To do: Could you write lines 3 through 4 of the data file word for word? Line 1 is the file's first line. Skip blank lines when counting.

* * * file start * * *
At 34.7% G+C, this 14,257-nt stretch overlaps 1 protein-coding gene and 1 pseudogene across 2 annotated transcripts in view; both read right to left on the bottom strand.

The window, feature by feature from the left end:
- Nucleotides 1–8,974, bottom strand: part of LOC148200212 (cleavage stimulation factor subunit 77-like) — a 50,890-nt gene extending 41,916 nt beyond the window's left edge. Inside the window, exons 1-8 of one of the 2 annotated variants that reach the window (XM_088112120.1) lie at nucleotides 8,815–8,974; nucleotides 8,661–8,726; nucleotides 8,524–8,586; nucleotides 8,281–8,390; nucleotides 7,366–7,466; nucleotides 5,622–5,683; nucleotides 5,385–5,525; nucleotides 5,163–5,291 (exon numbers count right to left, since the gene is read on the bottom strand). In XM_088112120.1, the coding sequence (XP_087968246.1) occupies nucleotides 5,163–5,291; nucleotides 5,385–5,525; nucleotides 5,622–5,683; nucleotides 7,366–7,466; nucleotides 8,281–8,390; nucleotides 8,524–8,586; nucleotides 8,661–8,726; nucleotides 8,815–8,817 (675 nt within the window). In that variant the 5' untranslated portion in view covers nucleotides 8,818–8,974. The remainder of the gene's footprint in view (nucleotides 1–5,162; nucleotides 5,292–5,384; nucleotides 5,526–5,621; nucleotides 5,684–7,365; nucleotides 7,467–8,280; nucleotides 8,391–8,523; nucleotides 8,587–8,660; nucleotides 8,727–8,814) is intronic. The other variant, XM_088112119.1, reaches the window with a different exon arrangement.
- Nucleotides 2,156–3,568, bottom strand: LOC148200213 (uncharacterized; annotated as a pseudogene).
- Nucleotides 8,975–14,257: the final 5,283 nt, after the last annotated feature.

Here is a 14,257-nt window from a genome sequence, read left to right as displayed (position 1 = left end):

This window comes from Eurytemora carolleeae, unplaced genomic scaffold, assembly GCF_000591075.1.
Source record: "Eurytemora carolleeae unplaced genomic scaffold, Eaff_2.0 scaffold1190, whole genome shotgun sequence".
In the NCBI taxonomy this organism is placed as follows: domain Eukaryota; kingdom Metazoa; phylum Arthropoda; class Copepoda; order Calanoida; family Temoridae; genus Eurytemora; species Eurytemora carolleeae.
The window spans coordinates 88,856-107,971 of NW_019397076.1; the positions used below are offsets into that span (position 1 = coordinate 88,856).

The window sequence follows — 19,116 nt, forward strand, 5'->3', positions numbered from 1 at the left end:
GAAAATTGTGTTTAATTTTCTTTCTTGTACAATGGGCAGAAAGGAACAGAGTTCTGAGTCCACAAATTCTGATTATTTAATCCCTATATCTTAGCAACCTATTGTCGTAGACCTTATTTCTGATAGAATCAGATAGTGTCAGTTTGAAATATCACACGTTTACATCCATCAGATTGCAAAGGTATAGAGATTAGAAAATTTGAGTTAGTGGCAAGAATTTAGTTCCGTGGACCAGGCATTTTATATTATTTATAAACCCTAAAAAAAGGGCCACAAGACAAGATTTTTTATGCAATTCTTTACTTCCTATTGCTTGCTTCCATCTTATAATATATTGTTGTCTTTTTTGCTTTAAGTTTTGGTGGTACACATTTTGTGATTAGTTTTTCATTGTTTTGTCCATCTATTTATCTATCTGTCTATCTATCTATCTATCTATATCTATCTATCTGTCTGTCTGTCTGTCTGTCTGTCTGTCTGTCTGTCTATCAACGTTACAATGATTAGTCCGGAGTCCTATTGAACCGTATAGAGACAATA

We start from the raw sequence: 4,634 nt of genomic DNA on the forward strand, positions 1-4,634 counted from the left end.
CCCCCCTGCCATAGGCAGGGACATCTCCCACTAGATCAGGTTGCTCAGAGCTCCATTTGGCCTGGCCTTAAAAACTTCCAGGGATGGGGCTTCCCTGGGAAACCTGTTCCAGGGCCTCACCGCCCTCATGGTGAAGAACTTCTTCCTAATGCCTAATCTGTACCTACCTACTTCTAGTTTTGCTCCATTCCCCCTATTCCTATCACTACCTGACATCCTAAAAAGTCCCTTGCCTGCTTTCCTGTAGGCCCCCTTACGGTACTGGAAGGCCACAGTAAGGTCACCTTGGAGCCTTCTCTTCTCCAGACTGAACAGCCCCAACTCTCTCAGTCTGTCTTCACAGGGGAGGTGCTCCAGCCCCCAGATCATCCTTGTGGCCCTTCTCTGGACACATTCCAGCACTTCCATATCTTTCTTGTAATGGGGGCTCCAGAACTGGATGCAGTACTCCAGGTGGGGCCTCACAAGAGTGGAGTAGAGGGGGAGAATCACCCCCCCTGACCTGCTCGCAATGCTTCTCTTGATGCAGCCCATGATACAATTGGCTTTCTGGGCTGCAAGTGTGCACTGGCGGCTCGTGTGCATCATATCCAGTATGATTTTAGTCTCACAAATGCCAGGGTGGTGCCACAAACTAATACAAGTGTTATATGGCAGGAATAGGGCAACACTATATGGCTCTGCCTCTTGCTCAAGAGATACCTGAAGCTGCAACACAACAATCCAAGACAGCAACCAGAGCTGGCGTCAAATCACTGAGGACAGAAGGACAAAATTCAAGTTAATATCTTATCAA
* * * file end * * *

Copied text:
- Nucleotides 1–8,974, bottom strand: part of LOC148200212 (cleavage stimulation factor subunit 77-like) — a 50,890-nt gene extending 41,916 nt beyond the window's left edge. Inside the window, exons 1-8 of one of the 2 annotated variants that reach the window (XM_088112120.1) lie at nucleotides 8,815–8,974; nucleotides 8,661–8,726; nucleotides 8,524–8,586; nucleotides 8,281–8,390; nucleotides 7,366–7,466; nucleotides 5,622–5,683; nucleotides 5,385–5,525; nucleotides 5,163–5,291 (exon numbers count right to left, since the gene is read on the bottom strand). In XM_088112120.1, the coding sequence (XP_087968246.1) occupies nucleotides 5,163–5,291; nucleotides 5,385–5,525; nucleotides 5,622–5,683; nucleotides 7,366–7,466; nucleotides 8,281–8,390; nucleotides 8,524–8,586; nucleotides 8,661–8,726; nucleotides 8,815–8,817 (675 nt within the window). In that variant the 5' untranslated portion in view covers nucleotides 8,818–8,974. The remainder of the gene's footprint in view (nucleotides 1–5,162; nucleotides 5,292–5,384; nucleotides 5,526–5,621; nucleotides 5,684–7,365; nucleotides 7,467–8,280; nucleotides 8,391–8,523; nucleotides 8,587–8,660; nucleotides 8,727–8,814) is intronic. The other variant, XM_088112119.1, reaches the window with a different exon arrangement.
- Nucleotides 2,156–3,568, bottom strand: LOC148200213 (uncharacterized; annotated as a pseudogene).